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Researchers at the University of Warwick's Warwick Manufacturing Group, in conjunction with PVAXX Research & Development Ltd, have devised a novel way to recycle discarded mobile telephones - bury them and watch them transform into the flower of your choice. Mobile telephones are one of the most quickly discarded items of consumer electronics. Rapid changes in technology and taste means customers constantly upgrade their phones leaving behind more and more discarded phones. However there is increasing pressure on all manufacturers by policy makers to find ways of recycling discarded goods, and also pressure from some customers who want to feel they are making an environmentally sensitive purchase. This new research by engineers in the Warwick Manufacturing Group at the University of Warwick provides a novel way that a mobile telephone manufacturer can meet these demands. The University of Warwick team, led by Dr Kerry Kirwan, have worked with hi tech materials company PVAXX Research and Development Ltd and Motorola to create a mobile telephone case or cover that when discarded can simply be placed in compost in such a way that just weeks later the case will begin to disintegrate and turn into a flower. Two researchers have made two key changes to the case or cover of the mobile to achieve this result: A special formulation of PVAXX Research and Development Ltd's biodegradable polymer range was developed in conjunction with materials researchers at Warwick, that produces a high quality finish but which also biodegrades easily in compost. Secondly the engineers at the University of Warwick have created a small transparent window in the case or cover in which they can embed a seed. The seed is visible to the environmentally aware mobile phone user but will not germinate until the phone cover or case is recycled. The researchers have drawn on the specialised seed expertise of researchers in the University of Warwick's horticultural research arm - Warwick HRI - to identify which types of seeds would perform best in this situation. For the first prototype telephones they have used dwarf sunflower seeds.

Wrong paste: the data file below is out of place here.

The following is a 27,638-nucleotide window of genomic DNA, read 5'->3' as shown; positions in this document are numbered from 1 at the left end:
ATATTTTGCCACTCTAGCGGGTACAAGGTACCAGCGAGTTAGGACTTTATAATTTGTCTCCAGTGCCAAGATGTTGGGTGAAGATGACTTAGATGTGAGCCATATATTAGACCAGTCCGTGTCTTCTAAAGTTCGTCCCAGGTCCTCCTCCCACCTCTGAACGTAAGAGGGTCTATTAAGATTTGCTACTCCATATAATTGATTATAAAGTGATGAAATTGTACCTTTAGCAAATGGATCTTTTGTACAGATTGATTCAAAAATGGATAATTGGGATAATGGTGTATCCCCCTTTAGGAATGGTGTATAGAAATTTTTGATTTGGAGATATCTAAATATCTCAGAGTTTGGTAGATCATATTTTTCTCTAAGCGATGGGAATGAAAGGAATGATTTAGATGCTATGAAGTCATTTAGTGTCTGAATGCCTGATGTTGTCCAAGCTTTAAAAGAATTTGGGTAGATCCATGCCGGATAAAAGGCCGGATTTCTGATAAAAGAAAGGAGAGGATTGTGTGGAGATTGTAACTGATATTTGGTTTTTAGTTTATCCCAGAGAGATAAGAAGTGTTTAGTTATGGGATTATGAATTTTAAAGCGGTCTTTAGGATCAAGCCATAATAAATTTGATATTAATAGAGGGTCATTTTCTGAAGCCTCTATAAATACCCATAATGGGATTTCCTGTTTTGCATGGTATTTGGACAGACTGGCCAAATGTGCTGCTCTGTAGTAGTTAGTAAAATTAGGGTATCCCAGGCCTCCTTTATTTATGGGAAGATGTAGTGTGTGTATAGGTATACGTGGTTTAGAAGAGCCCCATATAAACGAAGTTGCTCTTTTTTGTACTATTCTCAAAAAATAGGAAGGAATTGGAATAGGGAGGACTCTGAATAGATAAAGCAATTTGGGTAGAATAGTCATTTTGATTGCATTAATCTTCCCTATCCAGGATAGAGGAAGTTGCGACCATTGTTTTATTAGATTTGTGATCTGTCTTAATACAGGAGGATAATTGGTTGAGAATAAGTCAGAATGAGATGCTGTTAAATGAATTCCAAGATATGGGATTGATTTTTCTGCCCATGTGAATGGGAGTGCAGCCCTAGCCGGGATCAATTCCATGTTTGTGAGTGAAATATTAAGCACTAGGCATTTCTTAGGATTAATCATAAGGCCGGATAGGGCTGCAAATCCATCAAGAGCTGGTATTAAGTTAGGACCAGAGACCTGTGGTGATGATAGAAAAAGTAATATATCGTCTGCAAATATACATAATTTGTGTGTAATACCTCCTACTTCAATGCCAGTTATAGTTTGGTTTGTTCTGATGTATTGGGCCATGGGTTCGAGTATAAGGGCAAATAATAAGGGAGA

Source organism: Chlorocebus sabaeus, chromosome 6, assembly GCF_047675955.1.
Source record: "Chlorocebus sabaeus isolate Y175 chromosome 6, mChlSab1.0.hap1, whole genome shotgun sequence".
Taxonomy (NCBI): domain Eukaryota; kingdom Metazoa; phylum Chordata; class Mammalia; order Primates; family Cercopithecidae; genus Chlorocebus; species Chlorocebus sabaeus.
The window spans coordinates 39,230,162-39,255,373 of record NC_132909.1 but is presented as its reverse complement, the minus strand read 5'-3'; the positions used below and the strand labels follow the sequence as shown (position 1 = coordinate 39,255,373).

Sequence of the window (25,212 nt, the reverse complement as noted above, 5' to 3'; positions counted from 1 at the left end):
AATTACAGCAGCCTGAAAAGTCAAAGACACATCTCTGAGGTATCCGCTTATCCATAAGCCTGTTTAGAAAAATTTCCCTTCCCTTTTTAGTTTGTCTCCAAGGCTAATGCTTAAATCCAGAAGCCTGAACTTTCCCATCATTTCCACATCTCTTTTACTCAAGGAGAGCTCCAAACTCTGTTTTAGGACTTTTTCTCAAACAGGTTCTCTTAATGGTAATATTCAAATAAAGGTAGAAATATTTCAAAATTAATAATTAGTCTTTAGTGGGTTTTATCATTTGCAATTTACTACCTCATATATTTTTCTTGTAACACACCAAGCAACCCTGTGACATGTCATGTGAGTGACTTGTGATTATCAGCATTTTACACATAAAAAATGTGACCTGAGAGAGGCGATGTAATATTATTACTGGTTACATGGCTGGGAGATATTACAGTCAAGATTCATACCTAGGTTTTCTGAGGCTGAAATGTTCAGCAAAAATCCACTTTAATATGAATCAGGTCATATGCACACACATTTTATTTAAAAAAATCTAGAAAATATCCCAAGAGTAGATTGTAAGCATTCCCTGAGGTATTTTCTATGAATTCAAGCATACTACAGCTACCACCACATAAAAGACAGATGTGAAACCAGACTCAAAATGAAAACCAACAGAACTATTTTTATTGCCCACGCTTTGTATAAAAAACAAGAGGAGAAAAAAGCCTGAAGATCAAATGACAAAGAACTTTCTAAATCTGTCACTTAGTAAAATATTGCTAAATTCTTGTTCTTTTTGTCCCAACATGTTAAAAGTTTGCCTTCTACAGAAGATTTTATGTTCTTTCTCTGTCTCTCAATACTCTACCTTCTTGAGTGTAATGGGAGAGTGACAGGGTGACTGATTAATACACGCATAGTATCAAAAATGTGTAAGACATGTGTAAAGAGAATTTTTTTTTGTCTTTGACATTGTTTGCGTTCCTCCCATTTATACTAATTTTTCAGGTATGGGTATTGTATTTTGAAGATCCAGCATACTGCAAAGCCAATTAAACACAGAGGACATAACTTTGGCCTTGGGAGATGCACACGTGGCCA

Source: University Of Warwick, December 1, 2004
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